Saturday, November 19, 2011

Work it out.

Hannah: Can I watch TV
Me: No. Daddy will be home in 15 minutes and we're going out to eat.
Hannah: Can I play a computer game.
Me: No. Entertain yourself for 15 minutes.
Hannah: I have no idea what you mean.

Me: You're going to have to work it out for yourself.

This is my child, who can play by herself in her room for hours at a time.  Any abandoned shoe serves as an airplane or car for her doll house people. No small, flat object is safe from being used as a cookie for her stuffed animals' tea parties.  And any loose ribbon or sash from a bathrobe is instantly re-purposed as a lasso, leash, or long hair for whatever doll or critter she's playing with at the moment.  This kid has no trouble entertaining herself.

But her most recent social language acquisition is the ubiquitous "I don't get it."  She uses it when she just doesn't want to figure something out.  

Me (reading homework instructions): Choose the word that starts like Top, but sounds like Bent.
Hannah: I don't get it.

Me (reading again): How many more than 7 is 10?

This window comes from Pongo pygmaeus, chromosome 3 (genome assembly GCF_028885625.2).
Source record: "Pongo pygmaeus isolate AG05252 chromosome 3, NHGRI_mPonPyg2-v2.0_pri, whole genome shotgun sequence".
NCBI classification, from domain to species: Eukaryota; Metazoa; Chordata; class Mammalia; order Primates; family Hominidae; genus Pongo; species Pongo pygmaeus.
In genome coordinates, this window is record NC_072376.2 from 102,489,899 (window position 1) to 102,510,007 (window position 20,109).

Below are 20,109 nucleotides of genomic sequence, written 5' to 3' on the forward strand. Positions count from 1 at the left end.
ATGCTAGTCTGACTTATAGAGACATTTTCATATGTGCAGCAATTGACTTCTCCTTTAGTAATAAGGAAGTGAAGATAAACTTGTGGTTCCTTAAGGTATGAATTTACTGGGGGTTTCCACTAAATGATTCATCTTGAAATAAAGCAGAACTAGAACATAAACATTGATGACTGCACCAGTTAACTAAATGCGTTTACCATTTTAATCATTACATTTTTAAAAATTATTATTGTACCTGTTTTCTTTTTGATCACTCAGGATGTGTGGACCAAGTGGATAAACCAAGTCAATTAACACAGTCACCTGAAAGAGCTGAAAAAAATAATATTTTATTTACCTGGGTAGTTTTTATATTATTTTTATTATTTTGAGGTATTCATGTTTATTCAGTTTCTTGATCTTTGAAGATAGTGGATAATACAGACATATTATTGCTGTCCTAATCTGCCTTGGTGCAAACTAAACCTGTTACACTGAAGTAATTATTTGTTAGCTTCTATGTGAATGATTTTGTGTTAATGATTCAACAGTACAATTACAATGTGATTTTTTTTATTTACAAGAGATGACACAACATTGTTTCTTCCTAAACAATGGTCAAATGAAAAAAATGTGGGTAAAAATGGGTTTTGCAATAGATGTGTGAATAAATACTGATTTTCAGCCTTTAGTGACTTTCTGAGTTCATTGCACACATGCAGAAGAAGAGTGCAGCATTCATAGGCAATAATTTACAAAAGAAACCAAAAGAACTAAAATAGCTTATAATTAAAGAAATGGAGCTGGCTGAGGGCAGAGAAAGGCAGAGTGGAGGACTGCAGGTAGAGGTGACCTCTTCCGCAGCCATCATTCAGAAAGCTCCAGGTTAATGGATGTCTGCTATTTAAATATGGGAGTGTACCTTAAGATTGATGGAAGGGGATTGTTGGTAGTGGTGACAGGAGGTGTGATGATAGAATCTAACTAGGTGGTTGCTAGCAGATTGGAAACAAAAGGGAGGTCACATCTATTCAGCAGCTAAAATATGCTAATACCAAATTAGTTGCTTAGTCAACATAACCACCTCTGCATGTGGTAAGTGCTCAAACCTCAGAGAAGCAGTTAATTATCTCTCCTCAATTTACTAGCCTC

Hannah: I don't get it.

Me (jut bossing her around about penmanship): The straight line on your "n" should be shorter than the one on your "h."
Hannah: I don't get it.

I could go on.  I've told her to stop saying that because it only makes her sound lazy and foolish.  I avoid the word "stupid," although it's what I'm thinking, because I don't want her repeating it to children at school.  For some reason, I think Foolish is less insulting than Stupid.  Don't question the logic. It will only confuse us both.

My new tack is to walk away when she says "I don't get it."  If she asks an actual question, demonstrating what part of the instruction doesn't make sense to her, I'm happy to elucidate.  But lazy people at my kitchen table just have to figure it out for themselves.  To my chagrin, smart girls find a more complicated way to say "I don't get it."  But I'm still not buying it. 

I might be a jerk.  But my kid will be able to do her own algebra homework when she's 14.  Or at least ask some sensible questions about it.

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